The Chronology of Water – an Un-book Report

As a writer, a woman and a human being I’m finding it hard to know what to say about The Chronology of Water, a memoir written by Lidia Yuknavitch.

Maybe I’ll start with this: this woman has had an incredibly messed up life, some of which was completely out of her control, some of which was in her control (but she spends most of the book telling us she’s been out of control for most of her life, regardless.)

Here’s the litany: she was sexually abused by her father, had a severely alcoholic mother, dropped out of school, did drugs, drank, slept around (no really, really slept around) and did just about everything she could to self-destruct. (In one chapter of the book she describes how she was drunk, got in her car, and hit another car with a pregnant woman driving. She never tells us what happened to the pregnant woman or how the accident was resolved.)

I don’t read many memoirs, but whenever I’ve read memoirs or auto-biographical material, I usually get the impression the author is trying to convey events as they happened and that, to the best of their ability, they are telling us the truth. Throughout Chronology of Water, the author tells us she is not telling us the truth about certain details. She’ll say one thing, then she’ll add something like but it didn’t happen that way or similar verbage to let the reader know she’s blurring the lines between what happened and what she is telling us happened. She wants us to know she is untrustworthy, which is a strange trait to want to convey in a memoir.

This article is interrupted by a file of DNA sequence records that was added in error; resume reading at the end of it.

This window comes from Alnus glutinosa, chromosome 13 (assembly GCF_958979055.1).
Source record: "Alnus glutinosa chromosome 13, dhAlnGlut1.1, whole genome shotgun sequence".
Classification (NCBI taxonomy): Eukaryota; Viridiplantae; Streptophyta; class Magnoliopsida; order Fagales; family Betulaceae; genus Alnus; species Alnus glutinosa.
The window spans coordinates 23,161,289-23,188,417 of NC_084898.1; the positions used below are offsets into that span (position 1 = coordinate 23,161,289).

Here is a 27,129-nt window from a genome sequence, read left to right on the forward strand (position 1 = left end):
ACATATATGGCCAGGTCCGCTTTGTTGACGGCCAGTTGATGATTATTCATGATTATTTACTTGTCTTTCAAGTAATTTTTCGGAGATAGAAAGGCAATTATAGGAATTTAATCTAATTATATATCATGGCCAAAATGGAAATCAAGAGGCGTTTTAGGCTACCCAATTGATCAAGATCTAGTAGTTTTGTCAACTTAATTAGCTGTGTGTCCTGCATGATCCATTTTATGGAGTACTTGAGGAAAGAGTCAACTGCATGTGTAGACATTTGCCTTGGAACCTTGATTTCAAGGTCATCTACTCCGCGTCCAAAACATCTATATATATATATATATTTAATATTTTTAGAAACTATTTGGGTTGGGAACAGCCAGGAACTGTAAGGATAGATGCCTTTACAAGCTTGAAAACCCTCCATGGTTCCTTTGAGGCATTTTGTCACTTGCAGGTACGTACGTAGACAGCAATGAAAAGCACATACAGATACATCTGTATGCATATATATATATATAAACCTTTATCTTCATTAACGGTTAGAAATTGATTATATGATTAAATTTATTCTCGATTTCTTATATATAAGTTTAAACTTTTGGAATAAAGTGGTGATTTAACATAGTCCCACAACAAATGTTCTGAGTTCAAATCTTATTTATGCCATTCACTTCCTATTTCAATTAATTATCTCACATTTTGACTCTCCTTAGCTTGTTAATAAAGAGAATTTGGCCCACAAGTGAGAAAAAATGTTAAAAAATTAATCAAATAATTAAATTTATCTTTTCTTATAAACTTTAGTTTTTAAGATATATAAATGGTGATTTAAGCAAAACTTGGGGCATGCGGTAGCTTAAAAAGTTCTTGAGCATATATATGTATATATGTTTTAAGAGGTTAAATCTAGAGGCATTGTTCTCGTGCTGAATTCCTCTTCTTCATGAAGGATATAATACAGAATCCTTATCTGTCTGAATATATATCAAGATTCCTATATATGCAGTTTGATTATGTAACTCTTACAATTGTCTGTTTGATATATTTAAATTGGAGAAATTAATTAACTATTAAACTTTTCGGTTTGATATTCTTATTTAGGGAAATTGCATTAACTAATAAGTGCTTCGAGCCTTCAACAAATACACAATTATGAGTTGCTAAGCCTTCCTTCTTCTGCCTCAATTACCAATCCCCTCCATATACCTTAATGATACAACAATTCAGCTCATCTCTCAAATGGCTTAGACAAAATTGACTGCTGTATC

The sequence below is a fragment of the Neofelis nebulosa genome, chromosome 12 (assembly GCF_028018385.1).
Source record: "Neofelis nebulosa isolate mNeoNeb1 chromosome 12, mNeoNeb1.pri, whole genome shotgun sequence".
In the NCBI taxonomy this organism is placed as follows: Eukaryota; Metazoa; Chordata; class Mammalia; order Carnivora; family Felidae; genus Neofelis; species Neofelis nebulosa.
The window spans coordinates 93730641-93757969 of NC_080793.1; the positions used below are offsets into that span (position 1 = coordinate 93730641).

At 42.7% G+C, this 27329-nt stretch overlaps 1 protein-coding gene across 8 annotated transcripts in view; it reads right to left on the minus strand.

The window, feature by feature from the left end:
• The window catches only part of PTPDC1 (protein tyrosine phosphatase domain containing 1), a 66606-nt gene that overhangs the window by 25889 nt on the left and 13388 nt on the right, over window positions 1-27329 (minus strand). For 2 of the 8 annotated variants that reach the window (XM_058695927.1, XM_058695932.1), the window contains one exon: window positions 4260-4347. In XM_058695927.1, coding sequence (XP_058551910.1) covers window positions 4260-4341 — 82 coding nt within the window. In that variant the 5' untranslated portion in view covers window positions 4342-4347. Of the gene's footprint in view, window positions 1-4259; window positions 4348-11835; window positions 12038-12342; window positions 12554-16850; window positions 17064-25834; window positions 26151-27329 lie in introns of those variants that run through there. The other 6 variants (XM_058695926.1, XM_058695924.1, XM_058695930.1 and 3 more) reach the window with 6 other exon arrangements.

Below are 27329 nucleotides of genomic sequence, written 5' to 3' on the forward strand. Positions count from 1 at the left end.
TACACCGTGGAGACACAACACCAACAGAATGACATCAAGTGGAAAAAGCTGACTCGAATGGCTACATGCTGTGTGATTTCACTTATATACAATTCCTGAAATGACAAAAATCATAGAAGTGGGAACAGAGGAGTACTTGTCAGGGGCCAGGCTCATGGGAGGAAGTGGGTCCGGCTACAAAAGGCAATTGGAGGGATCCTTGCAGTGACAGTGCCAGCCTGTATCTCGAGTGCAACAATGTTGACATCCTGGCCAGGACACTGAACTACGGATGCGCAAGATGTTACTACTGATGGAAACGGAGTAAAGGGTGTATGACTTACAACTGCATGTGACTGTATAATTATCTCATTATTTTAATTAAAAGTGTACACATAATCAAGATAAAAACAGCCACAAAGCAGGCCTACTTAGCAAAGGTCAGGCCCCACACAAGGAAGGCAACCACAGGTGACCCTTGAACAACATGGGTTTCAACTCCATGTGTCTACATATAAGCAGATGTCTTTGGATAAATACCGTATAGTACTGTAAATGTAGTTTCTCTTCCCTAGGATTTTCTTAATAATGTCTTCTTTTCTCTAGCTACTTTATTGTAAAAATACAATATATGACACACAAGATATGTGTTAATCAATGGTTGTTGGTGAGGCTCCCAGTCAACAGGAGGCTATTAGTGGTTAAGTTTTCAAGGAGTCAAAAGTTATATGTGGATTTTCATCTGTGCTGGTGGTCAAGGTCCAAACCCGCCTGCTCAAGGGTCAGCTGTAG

Also unusual is the lack of linearity in the book. Like water, the chapters ebb and flow between different parts of her life. She’ll drop something very casually in one chapter somewhat out of the blue and then tell us later the background of her casually dropped previous comment.

As a reader and a writer, I think it’s brave to talk about yourself ‘honestly’ on the one hand and focus on how the messed up events in your life have shaped you, but on the other, the book (with few exceptions) is almost entirely about that. By the time I got to the end of the book, I wasn’t sure I liked the “character” (?) of the writer or person who was speaking in the book.

I didn’t find these anecdotes describing a “strong” woman, even though I wanted the book to be about that. It was more like someone who has been through hell in her family, something horrific I’d never wish on anyone, to someone who had those experiences and then spent 30 more years killing herself with marathon drinking, drugging (including heroin) and the most irresponsible sexual behavior.

I could say some of the writing is lovely, and some turns of phrases are interesting and clever. That would be true. My comments aren’t about the writer’s ability to write well, which she does.

What I’m struggling with, and still struggling with, is what to make of the book. Honestly, I still have no idea what to make of it. I take that as a sign I need to think about it more, and consider the ramifications for writing about such brutal content in such a straight forward way – albeit with a writer’s voice that we’re told many times throughout the book, is unreliable.